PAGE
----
Twitch Cuts Off Streamer’s Unlicensed Gambling Gains While Planning to Limit Top Creators’ Revenue

Twitch Cuts Off Streamer’s Unlicensed Gambling Gains While Planning to Limit Top Creators’ Revenue

Twitch is making big changes to its platform. The streaming platform has moved to counter overseas gambling companies from leeching off of Twitch users, but almost in the same breath announced they were cutting the top pay of the biggest Twitch streamers.

In an update released late Tuesday, Amazon-owned Twitch said they would be changing their policies to ban unlicensed gambling sites that include slots, roulette, or dice games, citing popular sites like,, and Though they’ll still allow the more commonly accepted forms of gambling like sports betting, fantasy sports, and poker.

The question of gambling on Twitch became a hot topic after Bloomberg released a report at the end of August noting just how popular gambling sites had become on Twitch, and that overseas casinos were partnering with streamers to lure watchers into gambling with crypto. was cited heavily in Bloomberg’s reporting.

Twitch’s move against gambling comes after weeks of scandals involving high-profile Twitch users sucked into the parasitic world of gambling. ItsSliker, who currently maintains over 420,000 followers on Twitch, had been accused over the weekend of begging to borrow hundreds or even thousands of dollars from fans and fellow streamers alike. Content creators like Lukeafkfan, who maintains a sizable 174,000 followers, openly talked about lending Sliker $US27,000 ($37,481) that went unrepaid.

Sliker’s alleged abuse has been documented thanks to a Reddit thread containing screenshots of discord chat logs showing ItsSliker asking for money from his viewers. The images show a consistent pattern where he asks for several hundred or several thousand dollars at a time and promises that he would return their money in a few days. He routinely claimed he had sponsorship deals that would allow him to return loans with interest.

Sliker admitted to many of the claims made against him by his fellow Twitch producers in an over-the-weekend stream, claiming it started with gambling on skins for Counter-Strike: Global Offensive before he became mired in the world of sports betting. He could have scammed fans and fellow content creators out of $US200,000 ($277,640).

The August Bloomberg article noted that “slots” was the seventh most popular category for streaming content on Twitch, even more popular than Fortnite. As noted by Kotaku, several top streamers, including Pokimane, Mizkif, and Devin Nash mentioned protesting Twitch to get it to ban gambling streams.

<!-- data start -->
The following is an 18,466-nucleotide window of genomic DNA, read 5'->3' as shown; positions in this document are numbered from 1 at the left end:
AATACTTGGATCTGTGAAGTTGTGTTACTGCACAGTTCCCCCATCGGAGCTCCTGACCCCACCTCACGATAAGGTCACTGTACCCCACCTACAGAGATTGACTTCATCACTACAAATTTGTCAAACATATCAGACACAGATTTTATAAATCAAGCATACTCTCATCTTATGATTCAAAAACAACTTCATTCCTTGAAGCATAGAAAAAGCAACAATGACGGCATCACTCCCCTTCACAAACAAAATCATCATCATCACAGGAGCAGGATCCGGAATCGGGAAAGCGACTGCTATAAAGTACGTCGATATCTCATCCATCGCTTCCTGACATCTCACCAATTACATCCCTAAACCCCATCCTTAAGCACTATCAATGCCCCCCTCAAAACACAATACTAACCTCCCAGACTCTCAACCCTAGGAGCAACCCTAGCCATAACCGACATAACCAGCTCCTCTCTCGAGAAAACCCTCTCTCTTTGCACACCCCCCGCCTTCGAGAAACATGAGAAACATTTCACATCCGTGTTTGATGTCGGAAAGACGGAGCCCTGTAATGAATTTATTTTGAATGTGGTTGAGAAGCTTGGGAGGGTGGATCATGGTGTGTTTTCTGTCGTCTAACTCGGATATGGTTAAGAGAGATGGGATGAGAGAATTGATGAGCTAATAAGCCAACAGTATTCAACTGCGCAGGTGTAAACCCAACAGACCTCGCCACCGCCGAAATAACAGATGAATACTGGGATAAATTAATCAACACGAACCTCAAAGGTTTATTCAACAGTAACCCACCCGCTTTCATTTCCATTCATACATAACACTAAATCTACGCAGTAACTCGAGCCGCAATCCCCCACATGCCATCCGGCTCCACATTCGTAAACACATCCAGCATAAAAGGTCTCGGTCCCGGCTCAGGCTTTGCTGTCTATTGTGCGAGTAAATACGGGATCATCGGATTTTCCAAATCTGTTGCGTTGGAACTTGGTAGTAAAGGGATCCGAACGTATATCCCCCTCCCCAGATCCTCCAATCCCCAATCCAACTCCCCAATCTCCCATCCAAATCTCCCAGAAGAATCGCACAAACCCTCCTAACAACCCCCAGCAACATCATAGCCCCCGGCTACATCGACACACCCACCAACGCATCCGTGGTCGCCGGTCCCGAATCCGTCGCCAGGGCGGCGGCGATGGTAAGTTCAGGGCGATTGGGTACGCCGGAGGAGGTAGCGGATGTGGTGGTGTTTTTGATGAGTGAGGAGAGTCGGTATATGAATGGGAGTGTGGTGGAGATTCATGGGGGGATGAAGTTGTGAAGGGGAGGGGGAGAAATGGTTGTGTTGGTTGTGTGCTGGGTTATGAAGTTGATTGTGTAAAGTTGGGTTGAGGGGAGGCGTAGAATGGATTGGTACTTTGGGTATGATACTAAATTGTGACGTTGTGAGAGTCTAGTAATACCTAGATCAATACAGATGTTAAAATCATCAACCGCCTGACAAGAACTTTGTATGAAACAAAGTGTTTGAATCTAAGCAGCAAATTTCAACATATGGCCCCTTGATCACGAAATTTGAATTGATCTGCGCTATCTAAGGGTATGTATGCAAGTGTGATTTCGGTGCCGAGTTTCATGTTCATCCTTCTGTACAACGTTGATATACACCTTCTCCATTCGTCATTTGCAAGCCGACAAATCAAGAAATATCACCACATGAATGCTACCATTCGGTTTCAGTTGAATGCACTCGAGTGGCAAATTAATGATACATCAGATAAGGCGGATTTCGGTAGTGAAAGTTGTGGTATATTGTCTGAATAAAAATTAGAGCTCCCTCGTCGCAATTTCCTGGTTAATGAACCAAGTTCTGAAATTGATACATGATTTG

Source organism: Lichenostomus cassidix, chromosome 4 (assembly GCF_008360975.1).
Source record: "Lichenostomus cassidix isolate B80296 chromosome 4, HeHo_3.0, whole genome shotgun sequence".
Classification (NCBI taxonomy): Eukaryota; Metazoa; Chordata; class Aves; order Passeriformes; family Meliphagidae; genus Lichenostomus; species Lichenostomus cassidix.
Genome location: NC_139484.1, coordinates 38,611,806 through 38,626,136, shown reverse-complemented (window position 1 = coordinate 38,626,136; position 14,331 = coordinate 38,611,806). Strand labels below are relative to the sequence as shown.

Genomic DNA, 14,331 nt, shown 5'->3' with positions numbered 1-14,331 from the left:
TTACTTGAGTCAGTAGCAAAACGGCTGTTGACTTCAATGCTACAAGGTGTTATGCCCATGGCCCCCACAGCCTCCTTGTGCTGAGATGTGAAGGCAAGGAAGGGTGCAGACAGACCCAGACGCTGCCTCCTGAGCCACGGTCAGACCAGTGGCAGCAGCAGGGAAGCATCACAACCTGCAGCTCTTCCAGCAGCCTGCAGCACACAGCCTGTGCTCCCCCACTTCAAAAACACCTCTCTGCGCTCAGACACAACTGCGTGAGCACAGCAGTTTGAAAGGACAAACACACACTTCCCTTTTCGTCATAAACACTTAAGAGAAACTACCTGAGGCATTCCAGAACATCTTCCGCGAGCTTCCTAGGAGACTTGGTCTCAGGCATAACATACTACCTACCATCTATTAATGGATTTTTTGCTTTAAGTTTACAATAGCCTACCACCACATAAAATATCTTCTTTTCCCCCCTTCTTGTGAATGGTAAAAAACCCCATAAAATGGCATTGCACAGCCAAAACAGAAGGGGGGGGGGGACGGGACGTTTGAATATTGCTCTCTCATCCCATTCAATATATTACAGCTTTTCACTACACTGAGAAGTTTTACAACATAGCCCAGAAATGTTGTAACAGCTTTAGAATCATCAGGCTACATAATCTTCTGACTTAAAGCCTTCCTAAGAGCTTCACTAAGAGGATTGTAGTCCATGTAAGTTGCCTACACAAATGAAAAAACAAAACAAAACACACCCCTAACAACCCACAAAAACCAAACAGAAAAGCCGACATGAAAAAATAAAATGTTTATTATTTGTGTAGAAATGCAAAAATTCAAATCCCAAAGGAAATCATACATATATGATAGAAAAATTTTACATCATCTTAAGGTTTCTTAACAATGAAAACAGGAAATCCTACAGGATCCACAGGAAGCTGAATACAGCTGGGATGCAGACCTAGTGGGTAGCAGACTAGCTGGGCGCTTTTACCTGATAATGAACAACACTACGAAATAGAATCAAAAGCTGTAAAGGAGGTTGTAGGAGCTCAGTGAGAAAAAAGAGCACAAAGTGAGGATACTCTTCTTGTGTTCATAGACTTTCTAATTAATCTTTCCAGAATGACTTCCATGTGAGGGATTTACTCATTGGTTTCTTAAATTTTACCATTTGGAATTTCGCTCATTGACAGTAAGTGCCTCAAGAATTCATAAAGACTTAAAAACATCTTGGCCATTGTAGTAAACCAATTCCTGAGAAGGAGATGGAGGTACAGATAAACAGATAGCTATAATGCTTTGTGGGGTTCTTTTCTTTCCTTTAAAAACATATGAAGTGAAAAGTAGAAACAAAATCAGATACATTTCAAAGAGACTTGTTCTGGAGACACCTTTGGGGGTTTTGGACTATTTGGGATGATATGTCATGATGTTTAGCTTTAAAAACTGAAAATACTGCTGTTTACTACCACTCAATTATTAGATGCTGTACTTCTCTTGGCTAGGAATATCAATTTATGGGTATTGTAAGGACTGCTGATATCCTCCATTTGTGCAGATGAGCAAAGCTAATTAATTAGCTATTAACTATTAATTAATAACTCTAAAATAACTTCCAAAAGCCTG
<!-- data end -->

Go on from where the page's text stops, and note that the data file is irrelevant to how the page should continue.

Though some in the Twitch community like streamer Trainwreck noted the streaming platform is not totally addressing the problem at hand. ItsSliker was a self-admitted sports gambling addict. Noting that Sliker’s problem started with Counter-Strike, which has been heavily cited for its addictive quality, shows just how gambling has seeped into so many aspects of online culture.

Gizmodo reached out to Twitch to ask if it plans to address other problems with gambling on Twitch, but did not immediately hear back.

But the hits keep on coming. Dan Clancy, company president, wrote on Wednesday they were resisting calls to move streamers to a 70/30 revenue split while also limiting how much money some of the top streamers on the platform make. He wrote the vast majority of Twitch streamers share 50% of their net revenue with Twitch, but that over the years some of the larger streamers were offered “premium subscription terms” that gave them 70% of the total net revenue from subscriptions and other payments.

Starting in June, 2023, Clancy said streamers still on the premium deal would see the first $US100,000 ($138,820) earned through subscription revenue still split 70 to 30 with Twitch. However, any revenue earned above $US100,000 ($138,820) will be split 50/50.

Past reports had hinted that Twitch was planning to cut payouts to top streamers, so this latest announcement isn’t too surprising. What’s more interesting is Clancy’s stated reason for the change.

“We don’t believe it’s right for those on standard contracts to have varied revenue shares based on the size of the streamer,” the Twitch president wrote, adding that it shouldn’t affect 90% of those accounts with premium subscription terms.

Though Clancy acknowledged that many users were using feedback pages to beg for a full 70/30 split regardless of the size of their channel, but the company president tried to push revenue generators like the ads incentive program which he claimed has already increased overall streamer revenue.

The announcement comes as Twitch is feeling the heat of more competition with platforms like YouTube and TikTok which have tried to promote their own streaming services. Revenue made from TikTok streams is split 50/50 with the creators. Back in 2020, Google-owned YouTube poached three top streamers from Twitch to have them stream exclusively on its platform. Though it doesn’t seem like Twitch is losing out all too much. According to BusinessofApps, Twitch still remains at the top of the pile for quarterly hours watched compared to YouTube Gaming and Facebook Gaming as of 2021 maintained 9 million accounts that streaked at least once a month. The company claimed $US2.6 ($4) billion revenue in 2021 which mostly came from advertising dollars.